But it’s precisely because data protection matters everywhere and always that you should communicate your core values about data protection is a variety of formats, tones, and settings. Data protection is a serious business, and there’s a great case to be made for serious, somber treatments. After all, the personal and business harms associated with a data breach are quite real.
But the daily habits and practices that employees use to protect data needn’t be treated with high seriousness: there’s ample room to use humor and wit to lodge your privacy messages deep inside your employees’ psyches.
Similarly, using a variety of formats will also help land your message in people’s minds. After all, some of us really respond to video and tune out posters, while others read a newsletter message while completely ignoring the company intranet. You’ve got to get the word out in every medium you have at your disposal if you want to stand the greatest chance of building a privacy aware culture.
Anyone who has raised or worked around children knows that you have to repeat something multiple times before it sinks in.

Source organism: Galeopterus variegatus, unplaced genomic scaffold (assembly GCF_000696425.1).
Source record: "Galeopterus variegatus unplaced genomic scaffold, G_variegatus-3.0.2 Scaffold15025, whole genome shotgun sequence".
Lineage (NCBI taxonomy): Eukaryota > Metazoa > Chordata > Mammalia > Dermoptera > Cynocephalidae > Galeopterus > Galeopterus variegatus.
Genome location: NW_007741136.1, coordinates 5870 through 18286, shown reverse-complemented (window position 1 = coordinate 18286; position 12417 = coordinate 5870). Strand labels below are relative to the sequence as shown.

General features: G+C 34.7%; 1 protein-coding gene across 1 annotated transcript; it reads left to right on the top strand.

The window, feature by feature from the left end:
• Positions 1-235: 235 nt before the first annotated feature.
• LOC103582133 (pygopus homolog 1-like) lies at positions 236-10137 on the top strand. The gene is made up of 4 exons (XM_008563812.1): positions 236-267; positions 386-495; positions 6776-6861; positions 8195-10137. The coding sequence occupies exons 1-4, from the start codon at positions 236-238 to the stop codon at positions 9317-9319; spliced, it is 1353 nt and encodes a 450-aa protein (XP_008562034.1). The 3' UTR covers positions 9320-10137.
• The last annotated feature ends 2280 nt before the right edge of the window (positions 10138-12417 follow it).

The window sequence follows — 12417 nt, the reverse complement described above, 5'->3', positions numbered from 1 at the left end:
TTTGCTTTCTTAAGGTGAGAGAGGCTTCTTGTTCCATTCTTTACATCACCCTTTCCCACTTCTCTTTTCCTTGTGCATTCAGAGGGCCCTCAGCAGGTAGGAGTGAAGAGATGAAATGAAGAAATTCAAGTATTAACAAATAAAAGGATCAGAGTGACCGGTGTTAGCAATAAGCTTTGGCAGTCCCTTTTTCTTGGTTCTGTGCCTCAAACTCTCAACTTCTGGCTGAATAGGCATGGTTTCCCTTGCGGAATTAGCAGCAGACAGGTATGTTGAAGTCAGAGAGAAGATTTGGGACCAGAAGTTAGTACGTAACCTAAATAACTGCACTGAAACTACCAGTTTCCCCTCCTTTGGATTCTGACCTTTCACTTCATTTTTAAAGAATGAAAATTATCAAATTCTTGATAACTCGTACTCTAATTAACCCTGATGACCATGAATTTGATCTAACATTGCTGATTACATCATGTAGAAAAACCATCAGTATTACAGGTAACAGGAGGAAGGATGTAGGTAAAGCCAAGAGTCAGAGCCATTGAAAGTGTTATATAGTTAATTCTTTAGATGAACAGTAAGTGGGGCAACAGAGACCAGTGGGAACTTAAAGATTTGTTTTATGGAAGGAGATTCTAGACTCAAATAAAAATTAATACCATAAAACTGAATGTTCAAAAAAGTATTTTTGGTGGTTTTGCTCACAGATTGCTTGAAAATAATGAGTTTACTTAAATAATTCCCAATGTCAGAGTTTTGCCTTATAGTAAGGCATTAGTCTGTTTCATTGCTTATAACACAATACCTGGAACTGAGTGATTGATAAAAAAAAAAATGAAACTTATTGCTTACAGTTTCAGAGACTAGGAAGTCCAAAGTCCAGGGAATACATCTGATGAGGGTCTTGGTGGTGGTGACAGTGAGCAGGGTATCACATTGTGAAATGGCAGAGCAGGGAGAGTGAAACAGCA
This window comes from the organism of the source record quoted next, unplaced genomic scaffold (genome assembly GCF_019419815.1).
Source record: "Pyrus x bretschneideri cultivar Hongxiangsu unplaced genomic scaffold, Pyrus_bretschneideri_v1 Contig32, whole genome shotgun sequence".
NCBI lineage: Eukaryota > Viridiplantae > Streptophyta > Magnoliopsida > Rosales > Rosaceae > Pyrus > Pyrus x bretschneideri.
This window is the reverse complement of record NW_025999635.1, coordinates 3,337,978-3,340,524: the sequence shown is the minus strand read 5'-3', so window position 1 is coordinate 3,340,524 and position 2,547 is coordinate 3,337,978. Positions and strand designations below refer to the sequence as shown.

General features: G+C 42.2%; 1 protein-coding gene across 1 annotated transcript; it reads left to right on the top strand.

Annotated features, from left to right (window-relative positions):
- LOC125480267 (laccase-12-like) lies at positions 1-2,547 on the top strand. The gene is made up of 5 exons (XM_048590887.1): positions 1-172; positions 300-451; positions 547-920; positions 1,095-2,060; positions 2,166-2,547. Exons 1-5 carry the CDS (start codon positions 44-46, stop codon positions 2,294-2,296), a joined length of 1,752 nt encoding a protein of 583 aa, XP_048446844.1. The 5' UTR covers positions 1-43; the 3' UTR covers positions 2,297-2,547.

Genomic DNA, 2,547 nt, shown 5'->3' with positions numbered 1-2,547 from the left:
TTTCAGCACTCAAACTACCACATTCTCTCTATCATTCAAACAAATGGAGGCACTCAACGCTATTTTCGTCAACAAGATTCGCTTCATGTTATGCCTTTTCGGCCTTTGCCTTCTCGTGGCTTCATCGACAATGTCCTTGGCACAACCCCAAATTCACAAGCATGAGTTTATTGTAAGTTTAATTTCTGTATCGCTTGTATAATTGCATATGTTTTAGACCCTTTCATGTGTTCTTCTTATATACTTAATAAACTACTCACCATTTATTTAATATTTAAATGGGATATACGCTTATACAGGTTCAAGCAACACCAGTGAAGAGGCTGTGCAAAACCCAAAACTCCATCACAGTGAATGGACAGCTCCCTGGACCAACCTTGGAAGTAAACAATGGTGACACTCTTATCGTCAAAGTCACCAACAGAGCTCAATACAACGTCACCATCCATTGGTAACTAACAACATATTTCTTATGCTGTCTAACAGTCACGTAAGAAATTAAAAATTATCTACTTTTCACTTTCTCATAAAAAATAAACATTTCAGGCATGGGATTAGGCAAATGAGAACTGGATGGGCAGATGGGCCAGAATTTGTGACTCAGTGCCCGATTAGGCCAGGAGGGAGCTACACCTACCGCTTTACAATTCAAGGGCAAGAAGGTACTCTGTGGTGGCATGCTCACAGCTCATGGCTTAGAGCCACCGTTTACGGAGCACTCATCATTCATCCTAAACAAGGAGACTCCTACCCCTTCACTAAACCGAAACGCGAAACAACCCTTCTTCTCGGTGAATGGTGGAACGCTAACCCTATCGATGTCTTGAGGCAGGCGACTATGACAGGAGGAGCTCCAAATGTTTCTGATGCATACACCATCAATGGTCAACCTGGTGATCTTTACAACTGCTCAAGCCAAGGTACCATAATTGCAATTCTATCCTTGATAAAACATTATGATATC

Well guess what? The same is true for adults, especially adults who are busy doing their jobs.
If you want all your employees to know and practice good data protection practices, it’s important that you repeat the key elements of your program again and again and again. And then again. After all, an employee may have been on vacation the first time you described your breach notification protocols, then buried under a tight deadline the second time you covered the same topic. It wasn’t until your third communication—that goofy video you sent around on Slack—that they paid attention and recognized the value of knowing this information.
Learning is like that, especially when you’re learning stuff that maybe isn’t inherently intriguing or directly related to your job: you’ve often got to see the content multiple times before you start to embed it into your model of how you’ll work.
Get Started Now!
Maybe you’re waiting until the CCPA law is amended to build your own training, or maybe (like our customers) you’re waiting for your preferred vendor to put the finishing touches on the privacy training you expect to use.
But that doesn’t mean you can’t get started right now, today, on communicating about privacy. It’s easy to sometimes put too much emphasis on training, thinking that one good training course—especially a mandatory training course—is going to accomplish your objectives. But companies with truly privacy-aware cultures know that a privacy awareness program is always on and always active.
MediaPRO’s Privacy Awareness TrainingPack includes our full suite of privacy awareness training courses, plus lessons on a variety of privacy regulations. Our California Regulation TrainingPack covers the core compliance regulations originating in California, such as the CCPA.
Speak to an expert to learn more about our privacy training and other offerings.